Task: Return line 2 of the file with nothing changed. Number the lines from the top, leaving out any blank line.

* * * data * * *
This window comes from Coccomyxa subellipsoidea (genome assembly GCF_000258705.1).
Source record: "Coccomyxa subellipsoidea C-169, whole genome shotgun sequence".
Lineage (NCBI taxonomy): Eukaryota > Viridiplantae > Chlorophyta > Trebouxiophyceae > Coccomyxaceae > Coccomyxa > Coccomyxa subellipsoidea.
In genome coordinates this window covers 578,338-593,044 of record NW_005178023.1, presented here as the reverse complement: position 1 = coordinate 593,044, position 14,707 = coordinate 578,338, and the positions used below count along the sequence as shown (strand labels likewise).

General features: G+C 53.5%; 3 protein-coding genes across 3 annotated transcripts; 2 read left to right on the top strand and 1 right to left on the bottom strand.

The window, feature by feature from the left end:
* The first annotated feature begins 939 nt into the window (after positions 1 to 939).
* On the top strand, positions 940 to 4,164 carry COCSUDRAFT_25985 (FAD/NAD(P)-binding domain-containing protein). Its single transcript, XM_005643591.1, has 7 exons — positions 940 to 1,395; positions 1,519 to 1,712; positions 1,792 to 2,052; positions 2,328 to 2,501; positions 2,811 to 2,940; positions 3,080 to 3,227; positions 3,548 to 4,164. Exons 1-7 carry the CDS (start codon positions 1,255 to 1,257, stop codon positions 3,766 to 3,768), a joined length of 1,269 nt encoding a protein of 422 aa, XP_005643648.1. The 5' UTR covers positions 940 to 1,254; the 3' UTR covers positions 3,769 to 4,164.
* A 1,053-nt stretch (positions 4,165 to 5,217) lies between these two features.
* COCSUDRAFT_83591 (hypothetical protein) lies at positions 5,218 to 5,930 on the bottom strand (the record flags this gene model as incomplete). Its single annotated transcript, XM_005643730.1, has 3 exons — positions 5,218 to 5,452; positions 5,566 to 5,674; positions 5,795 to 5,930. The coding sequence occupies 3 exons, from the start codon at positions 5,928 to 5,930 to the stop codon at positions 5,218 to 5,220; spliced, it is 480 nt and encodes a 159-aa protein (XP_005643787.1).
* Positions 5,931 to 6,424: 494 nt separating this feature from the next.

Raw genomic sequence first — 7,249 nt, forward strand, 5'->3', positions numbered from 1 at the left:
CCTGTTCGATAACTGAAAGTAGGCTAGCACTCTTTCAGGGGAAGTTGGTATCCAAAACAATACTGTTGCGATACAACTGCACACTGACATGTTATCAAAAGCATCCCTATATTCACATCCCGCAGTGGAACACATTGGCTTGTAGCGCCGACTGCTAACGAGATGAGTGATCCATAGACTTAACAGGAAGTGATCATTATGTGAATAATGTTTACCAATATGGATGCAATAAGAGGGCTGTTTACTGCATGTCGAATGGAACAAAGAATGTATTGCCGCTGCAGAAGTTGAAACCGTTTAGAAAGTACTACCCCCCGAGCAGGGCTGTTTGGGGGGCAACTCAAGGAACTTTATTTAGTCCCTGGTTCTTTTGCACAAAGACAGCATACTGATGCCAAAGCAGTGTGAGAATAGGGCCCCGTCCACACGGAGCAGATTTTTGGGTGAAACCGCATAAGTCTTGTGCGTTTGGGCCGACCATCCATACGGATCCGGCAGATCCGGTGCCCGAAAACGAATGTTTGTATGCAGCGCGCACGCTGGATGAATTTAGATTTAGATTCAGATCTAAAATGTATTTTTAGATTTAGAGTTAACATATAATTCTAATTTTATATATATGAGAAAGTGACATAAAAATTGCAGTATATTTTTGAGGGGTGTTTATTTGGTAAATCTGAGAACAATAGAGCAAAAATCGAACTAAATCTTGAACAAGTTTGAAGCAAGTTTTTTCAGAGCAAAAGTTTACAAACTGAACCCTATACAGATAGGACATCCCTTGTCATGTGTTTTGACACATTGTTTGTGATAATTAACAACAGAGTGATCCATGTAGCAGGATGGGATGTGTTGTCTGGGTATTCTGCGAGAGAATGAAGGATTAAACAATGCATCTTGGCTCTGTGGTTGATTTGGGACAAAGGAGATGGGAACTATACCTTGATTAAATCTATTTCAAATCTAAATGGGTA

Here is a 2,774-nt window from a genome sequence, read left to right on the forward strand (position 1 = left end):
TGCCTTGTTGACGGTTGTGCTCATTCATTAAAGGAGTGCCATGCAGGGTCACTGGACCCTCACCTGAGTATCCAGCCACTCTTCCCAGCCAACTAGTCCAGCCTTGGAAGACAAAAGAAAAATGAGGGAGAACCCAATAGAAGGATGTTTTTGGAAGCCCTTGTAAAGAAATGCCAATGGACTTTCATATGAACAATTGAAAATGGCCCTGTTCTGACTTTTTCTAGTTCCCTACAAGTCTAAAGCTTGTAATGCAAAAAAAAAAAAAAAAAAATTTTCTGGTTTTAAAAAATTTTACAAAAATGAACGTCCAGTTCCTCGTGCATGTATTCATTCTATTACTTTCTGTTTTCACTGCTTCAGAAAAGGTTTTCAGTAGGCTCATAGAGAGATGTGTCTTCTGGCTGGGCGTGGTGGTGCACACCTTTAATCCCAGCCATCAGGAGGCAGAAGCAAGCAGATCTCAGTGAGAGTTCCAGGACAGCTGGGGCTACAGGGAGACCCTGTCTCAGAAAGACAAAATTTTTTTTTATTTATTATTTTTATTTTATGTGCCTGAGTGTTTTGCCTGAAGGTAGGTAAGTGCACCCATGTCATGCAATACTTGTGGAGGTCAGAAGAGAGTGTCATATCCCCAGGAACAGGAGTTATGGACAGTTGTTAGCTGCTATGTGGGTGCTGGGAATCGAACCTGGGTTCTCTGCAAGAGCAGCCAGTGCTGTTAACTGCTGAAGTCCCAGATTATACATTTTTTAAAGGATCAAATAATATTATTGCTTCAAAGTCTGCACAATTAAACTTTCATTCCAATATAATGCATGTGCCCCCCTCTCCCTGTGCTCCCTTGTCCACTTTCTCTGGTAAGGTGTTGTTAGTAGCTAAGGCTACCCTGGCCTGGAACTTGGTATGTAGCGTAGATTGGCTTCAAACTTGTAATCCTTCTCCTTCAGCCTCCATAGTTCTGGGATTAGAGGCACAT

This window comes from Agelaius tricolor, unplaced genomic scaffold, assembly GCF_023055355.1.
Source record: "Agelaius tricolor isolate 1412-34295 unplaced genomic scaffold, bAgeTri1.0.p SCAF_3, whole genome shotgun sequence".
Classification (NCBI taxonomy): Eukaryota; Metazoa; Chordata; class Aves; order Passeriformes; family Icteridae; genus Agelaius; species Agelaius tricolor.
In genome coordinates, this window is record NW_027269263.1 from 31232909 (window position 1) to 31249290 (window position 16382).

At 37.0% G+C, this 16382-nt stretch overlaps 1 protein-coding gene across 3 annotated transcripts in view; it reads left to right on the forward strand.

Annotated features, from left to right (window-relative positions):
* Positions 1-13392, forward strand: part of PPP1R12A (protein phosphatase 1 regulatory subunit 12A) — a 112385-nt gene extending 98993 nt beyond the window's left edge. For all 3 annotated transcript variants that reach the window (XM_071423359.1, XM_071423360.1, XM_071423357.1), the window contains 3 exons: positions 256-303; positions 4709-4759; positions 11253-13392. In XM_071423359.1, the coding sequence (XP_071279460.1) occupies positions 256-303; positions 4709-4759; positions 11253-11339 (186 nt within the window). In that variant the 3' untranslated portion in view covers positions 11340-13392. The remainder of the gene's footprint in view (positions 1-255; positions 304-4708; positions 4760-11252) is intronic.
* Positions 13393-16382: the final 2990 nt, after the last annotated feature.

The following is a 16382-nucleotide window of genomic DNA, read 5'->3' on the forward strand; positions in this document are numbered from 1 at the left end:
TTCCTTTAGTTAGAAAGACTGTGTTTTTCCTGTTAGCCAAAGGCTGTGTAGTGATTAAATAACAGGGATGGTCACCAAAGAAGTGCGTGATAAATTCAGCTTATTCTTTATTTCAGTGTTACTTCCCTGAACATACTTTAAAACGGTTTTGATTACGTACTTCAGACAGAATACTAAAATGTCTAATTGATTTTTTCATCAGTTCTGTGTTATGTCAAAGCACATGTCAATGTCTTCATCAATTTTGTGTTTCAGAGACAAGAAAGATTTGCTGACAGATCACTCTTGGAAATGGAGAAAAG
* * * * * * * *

Source record: "Coccomyxa subellipsoidea C-169, whole genome shotgun sequence".